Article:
Well look I’m not going to speculate on what is next, because frankly at the moment our challenge is to get through what we’ve got in the Parliament where it involves legislation, bedding down other reforms with the states and then we can talk about the next tranche. Once of the big issues in politics is to fall in love with the next new idea, let’s implement the existing ideas. The other point I want to make about this whole debate around reform, it’s also about how you go about it, and that’s why it’s important to have that discussion. And yes it means it takes a bit longer but it actually sticks when you get a consensus.

DAVID SPEERS
Well let me go to an old idea then, and we heard about it today I’m not sure if you were watching the National Press Club, there was a debate about the pension, the age pension, and frankly the fact that people can’t live on it, a lot of elderly Australians can’t live on it, it’s not an adequate income for them. What is the scenario now? We have heard Malcolm Turnbull talk about the ‘moral challenge of the budget’, is it impossible to do anything on things like the age pension now?

ARTHUR SINODINOS
You mean in the sense of what, increasing the age pension?

DAVID SPEERS
Offering either increasing the age pension or some more help whether it comes to dental care, rental expenses and so on for the elderly.

ARTHUR SINODINOS
I think we look at this as a dynamic issue rather than a static issue. With the ageing of the population the challenge is to maximise labour force participation, and also among older people, who are now staying healthier for longer, facilitate them staying in the workforce rather than going. So one element of it is to have as strong an economy as possible, a strong a revenue base as possible. On Superannuation, if we’re to have a sustainable system, you make sure the tax concessions are fit for purpose, they encourage people to provide for their own retirement, supplement the pension or take them off the pension, but not use it as an estate planning tool.

DAVID SPEERS
There’s no room to help out age pensioners?

ARTHUR SINODINOS
Look, at the moment the priority is Budget repair, and if we get that under control there’s then a capacity to do other things, but there’s a whole list of other things you can then do. But Budget repair is important, and we have to have that ongoing conversation. We’ve had a good outcome this week, and thank you to Labor for being supportive in that regard. It’s important that both the big sides of politics show that they are talking and getting things done because Mr Shorten said he wanted a Parliament that can work, well this is one way to do that, another way is to help us keep our promises in areas like the same-sex plebiscite.

DAVID SPEERS
Just on that same-sex marriage plebiscite. Bill Shorten looks like he’s going to tell the Labor caucus to vote against it. It looks like it’s dead. What happens then?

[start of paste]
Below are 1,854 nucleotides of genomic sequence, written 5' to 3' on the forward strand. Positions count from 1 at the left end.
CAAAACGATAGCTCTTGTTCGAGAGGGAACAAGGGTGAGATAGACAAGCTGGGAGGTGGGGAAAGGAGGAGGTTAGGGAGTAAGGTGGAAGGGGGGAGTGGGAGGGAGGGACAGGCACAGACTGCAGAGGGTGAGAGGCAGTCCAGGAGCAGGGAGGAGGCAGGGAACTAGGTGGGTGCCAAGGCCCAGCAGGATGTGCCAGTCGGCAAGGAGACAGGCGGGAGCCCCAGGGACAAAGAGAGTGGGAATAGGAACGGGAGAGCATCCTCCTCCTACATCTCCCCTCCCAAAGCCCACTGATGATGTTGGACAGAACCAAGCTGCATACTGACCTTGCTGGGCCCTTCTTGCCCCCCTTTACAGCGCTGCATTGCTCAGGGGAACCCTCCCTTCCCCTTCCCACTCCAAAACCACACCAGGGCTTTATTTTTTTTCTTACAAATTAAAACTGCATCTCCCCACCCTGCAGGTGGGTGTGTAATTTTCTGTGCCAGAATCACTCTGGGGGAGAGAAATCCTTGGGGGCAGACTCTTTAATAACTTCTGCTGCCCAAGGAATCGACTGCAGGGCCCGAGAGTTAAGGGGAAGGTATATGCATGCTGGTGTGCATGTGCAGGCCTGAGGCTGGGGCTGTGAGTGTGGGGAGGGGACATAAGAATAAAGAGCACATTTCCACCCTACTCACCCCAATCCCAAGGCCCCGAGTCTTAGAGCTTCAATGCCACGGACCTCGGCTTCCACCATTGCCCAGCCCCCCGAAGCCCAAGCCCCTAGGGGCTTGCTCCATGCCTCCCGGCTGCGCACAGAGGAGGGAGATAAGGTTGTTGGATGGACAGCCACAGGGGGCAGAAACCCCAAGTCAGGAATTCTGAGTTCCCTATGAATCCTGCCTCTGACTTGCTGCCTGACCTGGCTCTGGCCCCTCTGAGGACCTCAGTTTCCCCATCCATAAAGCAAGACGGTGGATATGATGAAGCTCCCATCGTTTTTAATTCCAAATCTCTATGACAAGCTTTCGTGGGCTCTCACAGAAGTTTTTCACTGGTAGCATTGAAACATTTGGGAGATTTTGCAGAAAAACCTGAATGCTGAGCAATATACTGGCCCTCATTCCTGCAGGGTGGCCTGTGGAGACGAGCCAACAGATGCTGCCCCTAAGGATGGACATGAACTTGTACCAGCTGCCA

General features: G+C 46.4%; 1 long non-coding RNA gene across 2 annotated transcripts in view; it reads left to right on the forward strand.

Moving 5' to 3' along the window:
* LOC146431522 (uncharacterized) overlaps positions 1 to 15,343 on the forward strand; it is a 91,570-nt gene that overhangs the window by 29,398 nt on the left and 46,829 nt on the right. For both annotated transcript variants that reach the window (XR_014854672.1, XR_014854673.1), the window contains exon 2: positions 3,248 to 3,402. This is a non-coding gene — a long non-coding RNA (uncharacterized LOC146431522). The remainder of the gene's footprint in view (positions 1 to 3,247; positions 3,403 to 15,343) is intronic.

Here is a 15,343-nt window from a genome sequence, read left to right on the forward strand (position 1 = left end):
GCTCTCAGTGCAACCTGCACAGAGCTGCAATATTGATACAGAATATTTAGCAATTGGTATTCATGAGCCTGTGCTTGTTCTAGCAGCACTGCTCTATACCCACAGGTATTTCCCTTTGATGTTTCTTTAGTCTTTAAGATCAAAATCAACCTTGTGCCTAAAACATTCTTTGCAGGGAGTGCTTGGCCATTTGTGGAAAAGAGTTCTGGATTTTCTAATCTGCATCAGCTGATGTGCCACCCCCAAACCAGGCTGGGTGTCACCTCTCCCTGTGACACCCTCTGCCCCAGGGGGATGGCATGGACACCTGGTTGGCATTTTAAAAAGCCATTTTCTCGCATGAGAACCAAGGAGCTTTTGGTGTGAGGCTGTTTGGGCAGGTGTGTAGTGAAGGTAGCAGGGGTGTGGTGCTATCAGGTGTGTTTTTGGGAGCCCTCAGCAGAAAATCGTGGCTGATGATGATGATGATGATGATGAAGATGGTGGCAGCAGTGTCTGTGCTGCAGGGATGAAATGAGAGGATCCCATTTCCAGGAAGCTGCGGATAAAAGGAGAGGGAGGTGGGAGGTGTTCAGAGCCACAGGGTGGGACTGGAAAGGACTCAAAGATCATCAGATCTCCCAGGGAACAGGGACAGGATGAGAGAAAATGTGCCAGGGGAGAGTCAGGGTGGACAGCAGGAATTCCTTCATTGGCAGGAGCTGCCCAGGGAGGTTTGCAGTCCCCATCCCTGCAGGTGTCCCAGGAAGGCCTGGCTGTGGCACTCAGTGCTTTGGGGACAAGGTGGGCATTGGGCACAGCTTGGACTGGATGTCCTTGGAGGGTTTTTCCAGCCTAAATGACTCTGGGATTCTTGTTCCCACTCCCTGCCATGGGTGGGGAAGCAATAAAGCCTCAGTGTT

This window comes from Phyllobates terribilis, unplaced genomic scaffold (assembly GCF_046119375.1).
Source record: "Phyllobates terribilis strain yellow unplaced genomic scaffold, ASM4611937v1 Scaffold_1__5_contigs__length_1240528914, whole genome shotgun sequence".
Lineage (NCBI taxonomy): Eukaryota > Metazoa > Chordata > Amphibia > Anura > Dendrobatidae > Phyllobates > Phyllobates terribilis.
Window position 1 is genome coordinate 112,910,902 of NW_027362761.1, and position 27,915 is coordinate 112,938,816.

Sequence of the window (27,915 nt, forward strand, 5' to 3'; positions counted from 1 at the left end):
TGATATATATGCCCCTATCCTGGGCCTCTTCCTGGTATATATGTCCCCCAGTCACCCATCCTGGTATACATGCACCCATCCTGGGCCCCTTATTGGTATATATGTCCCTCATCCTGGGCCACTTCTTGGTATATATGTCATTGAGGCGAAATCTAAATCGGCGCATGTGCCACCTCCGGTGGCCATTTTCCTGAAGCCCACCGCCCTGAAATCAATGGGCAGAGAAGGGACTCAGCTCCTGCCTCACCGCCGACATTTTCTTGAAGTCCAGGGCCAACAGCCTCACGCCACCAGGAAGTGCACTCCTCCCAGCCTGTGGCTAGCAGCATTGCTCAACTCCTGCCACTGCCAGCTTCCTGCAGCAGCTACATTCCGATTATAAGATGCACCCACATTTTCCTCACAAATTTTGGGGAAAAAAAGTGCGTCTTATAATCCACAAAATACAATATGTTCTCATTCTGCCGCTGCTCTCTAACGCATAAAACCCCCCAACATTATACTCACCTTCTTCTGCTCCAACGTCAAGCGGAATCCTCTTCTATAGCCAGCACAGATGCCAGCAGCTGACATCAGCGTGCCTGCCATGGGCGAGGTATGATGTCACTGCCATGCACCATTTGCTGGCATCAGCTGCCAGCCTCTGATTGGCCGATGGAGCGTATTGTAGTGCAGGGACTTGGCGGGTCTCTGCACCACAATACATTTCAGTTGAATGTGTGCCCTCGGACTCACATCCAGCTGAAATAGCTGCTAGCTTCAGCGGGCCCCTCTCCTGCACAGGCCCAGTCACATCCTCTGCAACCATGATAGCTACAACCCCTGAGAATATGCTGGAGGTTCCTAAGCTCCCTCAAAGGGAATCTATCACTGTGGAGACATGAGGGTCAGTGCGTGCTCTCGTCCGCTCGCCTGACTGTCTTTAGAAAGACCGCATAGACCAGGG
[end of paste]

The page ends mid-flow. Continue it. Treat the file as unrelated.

ARTHUR SINODINOS
Well, I’m not going to speculate on that because I want to try and maximise the prospects of getting it through. And I want people out there who – the sort of people who come to me, I went to St John’s Greek Orthodox Church in Parramatta one weekend ago, during the election, and they said thank you for the opportunity for us to have a say, people out there do want to have a say. Don’t underestimate the attraction of people having a say, who feel strongly on this issue.

DAVID SPEERS
You’d strengthen your chances if you said: ‘This is it. This is the one shot in the locker. There’s not going to be any Parliamentary vote if this doesn’t go ahead.’

ARTHUR SINODINOS
Well, the reason I’m not going to speculate on anything else is because as far I’m concerned, I want to keep this promise, so I’m going to talk about this promise and ask everybody in the Parliament to help us keep it.

DAVID SPEERS
But you’re keeping alive the option of a Parliamentary vote after that.

ARTHUR SINODINOS
We get lambasted so often, allegedly, as Governments, over time of both colours for breaking promises. We are pleading with people to help us keep our promise.

DAVID SPEERS
I’m not saying you should break your promise. But you should make it clear this is it; there’s no Parliamentary vote after this.

ARTHUR SINODINOS
As far as I’m concerned, this is what I’m focused on getting through.

DAVID SPEERS
But why not say, ‘We promised a plebiscite. This is what we’re offering. We’re not going to offer a Parliamentary vote’?

ARTHUR SINODINOS
Our policy is this, and this is what I’m talking about.

DAVID SPEERS
You are leaving the door open to a Parliamentary vote, if it fails?

ARTHUR SINODINOS
I’m not leaving any doors open or speculating on anything. I’m not here to talk about that. I’m here to talk about a policy that we want Labor and others to help us keep our promise.

DAVID SPEERS
It doesn’t look like they’re going to help you.

ARTHUR SINODINOS
Well and they stand condemned in the arena of public discourse if they do that. But I am pleading with them, I am pleading with the crossbench, and others, help us keep our promise. People out there do want to have a say.

DAVID SPEERS
Arthur Sinodinos, we’ve got to leave it there, but thank you for joining us on this eve of the anniversary of Malcolm Turnbull taking the leadership. I appreciate you taking the time to be with us.

 

[ENDS]